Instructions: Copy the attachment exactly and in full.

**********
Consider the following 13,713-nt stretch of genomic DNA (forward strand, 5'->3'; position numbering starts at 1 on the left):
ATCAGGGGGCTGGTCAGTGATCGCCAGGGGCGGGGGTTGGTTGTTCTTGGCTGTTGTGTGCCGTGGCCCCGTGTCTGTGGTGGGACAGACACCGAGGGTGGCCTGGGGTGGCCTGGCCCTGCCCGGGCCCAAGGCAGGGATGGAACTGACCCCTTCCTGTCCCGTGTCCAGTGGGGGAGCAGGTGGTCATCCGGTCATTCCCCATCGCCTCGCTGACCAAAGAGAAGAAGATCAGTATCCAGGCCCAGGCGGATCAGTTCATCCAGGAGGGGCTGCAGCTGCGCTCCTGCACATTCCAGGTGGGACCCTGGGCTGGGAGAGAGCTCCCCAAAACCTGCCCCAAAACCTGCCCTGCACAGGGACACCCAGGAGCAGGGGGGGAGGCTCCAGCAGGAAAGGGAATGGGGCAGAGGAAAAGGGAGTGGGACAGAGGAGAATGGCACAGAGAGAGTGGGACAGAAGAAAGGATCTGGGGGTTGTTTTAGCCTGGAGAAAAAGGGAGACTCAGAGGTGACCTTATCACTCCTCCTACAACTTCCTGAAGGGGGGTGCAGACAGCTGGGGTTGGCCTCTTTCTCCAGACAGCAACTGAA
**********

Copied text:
Consider the following 13,713-nt stretch of genomic DNA (forward strand, 5'->3'; position numbering starts at 1 on the left):
ATCAGGGGGCTGGTCAGTGATCGCCAGGGGCGGGGGTTGGTTGTTCTTGGCTGTTGTGTGCCGTGGCCCCGTGTCTGTGGTGGGACAGACACCGAGGGTGGCCTGGGGTGGCCTGGCCCTGCCCGGGCCCAAGGCAGGGATGGAACTGACCCCTTCCTGTCCCGTGTCCAGTGGGGGAGCAGGTGGTCATCCGGTCATTCCCCATCGCCTCGCTGACCAAAGAGAAGAAGATCAGTATCCAGGCCCAGGCGGATCAGTTCATCCAGGAGGGGCTGCAGCTGCGCTCCTGCACATTCCAGGTGGGACCCTGGGCTGGGAGAGAGCTCCCCAAAACCTGCCCCAAAACCTGCCCTGCACAGGGACACCCAGGAGCAGGGGGGGAGGCTCCAGCAGGAAAGGGAATGGGGCAGAGGAAAAGGGAGTGGGACAGAGGAGAATGGCACAGAGAGAGTGGGACAGAAGAAAGGATCTGGGGGTTGTTTTAGCCTGGAGAAAAAGGGAGACTCAGAGGTGACCTTATCACTCCTCCTACAACTTCCTGAAGGGGGGTGCAGACAGCTGGGGTTGGCCTCTTTCTCCAGACAGCAACTGAA